"Don't text him back right away."
"Wait three days to call her."
"Hold off on sending a Facebook friend request."
"Don't let on that you're having too good a time."
These are just a few examples of the dating advice you may be hearing from friends or family and reading about online or in magazines. The idea is to be cool or aloof after a first (or even second or third) date because it purportedly sends the message that you're not easy and are in high demand. Dating "rules" like these have been around for quite some time.
We've all seen the stereotypical "hard to get" woman and the "too cool" man portrayed in the media and attempted in real life situations too. The assumption is that if you appear to be a challenge for your date, he or she will be that much more interested in you, and is guaranteed to pursue you. We get the allure of the chase, and wanting to feel attractive and intriguing, but this scheme rarely works well, and here's why:
When you "play it cool," your date may get the message that you're: a) uninterested b) unavailable c) afraid of intimacy d) untrustworthy e) too much work! And maybe more. Worse yet, if you aren't convincingly aloof, you'll just come off as silly and inauthentic. Those are big turn-offs, and guarantee that your date will not be contacting you again.
Let's say that you choose to follow the dating rules that say you have to pull back and hide how you really feel and what you really want, and by some miracle, you two continue to date, and a relationship develops. What happens then? At what point will you start to be real and stop playing games? Or will you feel compelled to be cool for the long-term? You can see where this is going: When you're inauthentic at the beginning, you set yourself up for an inauthentic relationship devoid of intimacy and trust.
We understand the reasons why popular dating advice urges people to hold back. It's embarrassing to gush about how great you think your date is and how much you'd like this to turn into something long-lasting, and for that admission to overwhelm and scare the other person away. If you make the opposite mistake and come on too strong, you'll ruin a potentially great relationship before it can get started! As in many other areas of life, the secret is in finding the middle road. Avoid the seemingly "safe" urge to be aloof, but also be aware if you have a tendency to flood your date with intense emotions too soon. Remember these smart dating tips:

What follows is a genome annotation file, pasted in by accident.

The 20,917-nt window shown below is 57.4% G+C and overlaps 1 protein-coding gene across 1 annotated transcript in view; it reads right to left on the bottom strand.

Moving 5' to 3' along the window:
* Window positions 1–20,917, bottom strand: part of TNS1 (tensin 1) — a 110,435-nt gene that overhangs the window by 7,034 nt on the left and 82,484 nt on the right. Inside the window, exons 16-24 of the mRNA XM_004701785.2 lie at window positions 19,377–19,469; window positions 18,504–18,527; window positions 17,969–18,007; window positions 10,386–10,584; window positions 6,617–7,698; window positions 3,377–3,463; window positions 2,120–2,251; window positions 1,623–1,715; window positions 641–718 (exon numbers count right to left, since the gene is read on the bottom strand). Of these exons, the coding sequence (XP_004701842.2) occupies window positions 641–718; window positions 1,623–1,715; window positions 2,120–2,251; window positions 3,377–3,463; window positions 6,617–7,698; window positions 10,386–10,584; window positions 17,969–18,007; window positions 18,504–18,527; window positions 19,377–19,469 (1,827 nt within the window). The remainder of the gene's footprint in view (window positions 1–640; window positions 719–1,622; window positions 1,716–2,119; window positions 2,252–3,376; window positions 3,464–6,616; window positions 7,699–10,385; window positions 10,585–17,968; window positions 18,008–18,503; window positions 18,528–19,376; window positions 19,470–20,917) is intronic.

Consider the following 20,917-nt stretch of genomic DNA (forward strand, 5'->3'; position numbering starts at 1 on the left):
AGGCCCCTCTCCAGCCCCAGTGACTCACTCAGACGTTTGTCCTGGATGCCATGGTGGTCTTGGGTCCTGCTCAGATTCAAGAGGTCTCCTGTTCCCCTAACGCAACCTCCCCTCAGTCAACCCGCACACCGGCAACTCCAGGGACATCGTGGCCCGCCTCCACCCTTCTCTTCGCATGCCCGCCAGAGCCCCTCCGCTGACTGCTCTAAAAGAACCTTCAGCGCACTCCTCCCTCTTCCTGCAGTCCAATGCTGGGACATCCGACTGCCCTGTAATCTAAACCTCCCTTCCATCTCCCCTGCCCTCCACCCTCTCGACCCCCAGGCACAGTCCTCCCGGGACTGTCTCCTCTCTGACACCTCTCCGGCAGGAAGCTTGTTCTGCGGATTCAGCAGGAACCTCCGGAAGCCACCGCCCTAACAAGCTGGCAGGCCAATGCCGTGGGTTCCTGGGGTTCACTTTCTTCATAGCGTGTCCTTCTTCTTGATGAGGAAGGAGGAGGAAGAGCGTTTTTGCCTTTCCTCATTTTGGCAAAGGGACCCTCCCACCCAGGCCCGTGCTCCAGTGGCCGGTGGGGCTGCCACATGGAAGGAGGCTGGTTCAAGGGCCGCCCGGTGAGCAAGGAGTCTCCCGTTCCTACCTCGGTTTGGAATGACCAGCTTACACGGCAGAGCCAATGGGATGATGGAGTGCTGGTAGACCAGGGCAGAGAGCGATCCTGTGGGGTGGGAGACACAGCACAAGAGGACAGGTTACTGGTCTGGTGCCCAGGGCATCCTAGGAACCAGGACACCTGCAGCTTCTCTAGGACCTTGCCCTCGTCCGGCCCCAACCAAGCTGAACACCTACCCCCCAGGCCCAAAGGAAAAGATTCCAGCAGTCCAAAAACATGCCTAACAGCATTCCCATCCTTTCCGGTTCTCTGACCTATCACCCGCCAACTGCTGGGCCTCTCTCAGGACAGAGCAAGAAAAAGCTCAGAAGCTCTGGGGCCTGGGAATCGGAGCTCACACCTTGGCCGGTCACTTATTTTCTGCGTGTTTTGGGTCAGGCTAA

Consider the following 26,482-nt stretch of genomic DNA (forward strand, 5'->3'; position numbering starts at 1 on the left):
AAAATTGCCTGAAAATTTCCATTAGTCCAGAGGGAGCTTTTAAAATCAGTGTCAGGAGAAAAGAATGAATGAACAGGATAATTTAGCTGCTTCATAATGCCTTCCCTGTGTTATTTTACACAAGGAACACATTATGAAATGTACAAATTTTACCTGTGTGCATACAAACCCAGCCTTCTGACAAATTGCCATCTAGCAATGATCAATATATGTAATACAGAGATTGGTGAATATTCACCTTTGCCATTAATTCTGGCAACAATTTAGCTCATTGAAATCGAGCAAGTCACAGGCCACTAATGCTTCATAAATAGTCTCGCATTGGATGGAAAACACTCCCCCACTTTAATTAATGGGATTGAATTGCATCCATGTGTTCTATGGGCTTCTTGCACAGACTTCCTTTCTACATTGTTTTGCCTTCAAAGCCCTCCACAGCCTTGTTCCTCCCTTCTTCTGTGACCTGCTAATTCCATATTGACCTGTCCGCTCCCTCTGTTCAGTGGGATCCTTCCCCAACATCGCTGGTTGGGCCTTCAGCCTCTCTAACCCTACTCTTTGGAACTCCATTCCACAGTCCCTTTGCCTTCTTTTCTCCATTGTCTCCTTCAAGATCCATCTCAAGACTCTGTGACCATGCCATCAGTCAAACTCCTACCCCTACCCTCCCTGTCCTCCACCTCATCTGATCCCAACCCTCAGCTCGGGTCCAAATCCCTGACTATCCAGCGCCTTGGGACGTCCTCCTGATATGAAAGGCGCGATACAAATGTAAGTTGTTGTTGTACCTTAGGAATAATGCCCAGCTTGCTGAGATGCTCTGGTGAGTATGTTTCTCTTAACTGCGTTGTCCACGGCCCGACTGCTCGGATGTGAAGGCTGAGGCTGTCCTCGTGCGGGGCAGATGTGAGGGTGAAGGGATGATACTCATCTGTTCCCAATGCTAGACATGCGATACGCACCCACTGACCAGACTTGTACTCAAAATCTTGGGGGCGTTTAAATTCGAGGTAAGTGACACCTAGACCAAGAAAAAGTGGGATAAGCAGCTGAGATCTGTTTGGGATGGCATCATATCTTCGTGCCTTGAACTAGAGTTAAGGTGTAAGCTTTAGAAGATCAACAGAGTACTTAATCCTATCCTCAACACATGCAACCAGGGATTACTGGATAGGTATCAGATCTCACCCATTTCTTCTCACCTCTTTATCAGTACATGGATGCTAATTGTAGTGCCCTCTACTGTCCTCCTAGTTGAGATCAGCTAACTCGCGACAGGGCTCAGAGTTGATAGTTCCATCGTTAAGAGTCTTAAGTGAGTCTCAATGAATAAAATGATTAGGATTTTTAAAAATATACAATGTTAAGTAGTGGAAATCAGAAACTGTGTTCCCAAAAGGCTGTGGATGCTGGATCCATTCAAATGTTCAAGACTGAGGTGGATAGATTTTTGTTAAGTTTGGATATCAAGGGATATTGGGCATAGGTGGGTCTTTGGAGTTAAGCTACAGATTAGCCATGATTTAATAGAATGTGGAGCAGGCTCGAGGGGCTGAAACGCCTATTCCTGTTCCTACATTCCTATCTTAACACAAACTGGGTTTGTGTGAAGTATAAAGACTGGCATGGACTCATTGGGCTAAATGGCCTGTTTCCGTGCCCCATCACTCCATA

Know in advance what you're looking for in a date or in a potential partner. Stay open, but be clear within yourself about what kind of relationship you'd like (e.g. committed or casual) and act accordingly. You probably don't want to blurt out your grand plan for your love life on the first date, unless you two are already talking about it, but do think about what it is you really want. This will help you figure out whether or not you two are a match as you get to know one another.
Be Oriented in the Present
Don't get ahead of yourself — either when talking with your date or in your own mind. It's important to recognize that you're enjoying spending time with this man or woman and it's great to say that out loud too. Just keep your focus in the here and now. You can say, "I'm having a lot of fun with you tonight," instead of "I hope we get to have many, many more nights like this together!"
Instead of stalking your date's Facebook page to see if he's posted anything about you or the date you two just went on, find your courage and contact him personally. Rather than waiting to hear from her friend whether or not she had a good time with you last night, be brave and ask her yourself.
Dating isn't for the faint of heart. It requires you to set aside your fears of being rejected and to go for it if you'd like to date again and see where this goes. We're sorry to tell you that there are no fool-proof rules to follow when it comes to dating. Some situations call for being more open and forward, while in others it might be better to step back. Keep looking at the facts: What your date is literally saying to you, and how he or she is actually acting. Use this information to decide how often to text, call, email or message and what to say.
Above all else, be the real you. That's who you're best at being and that's who you want this person to fall in love with.
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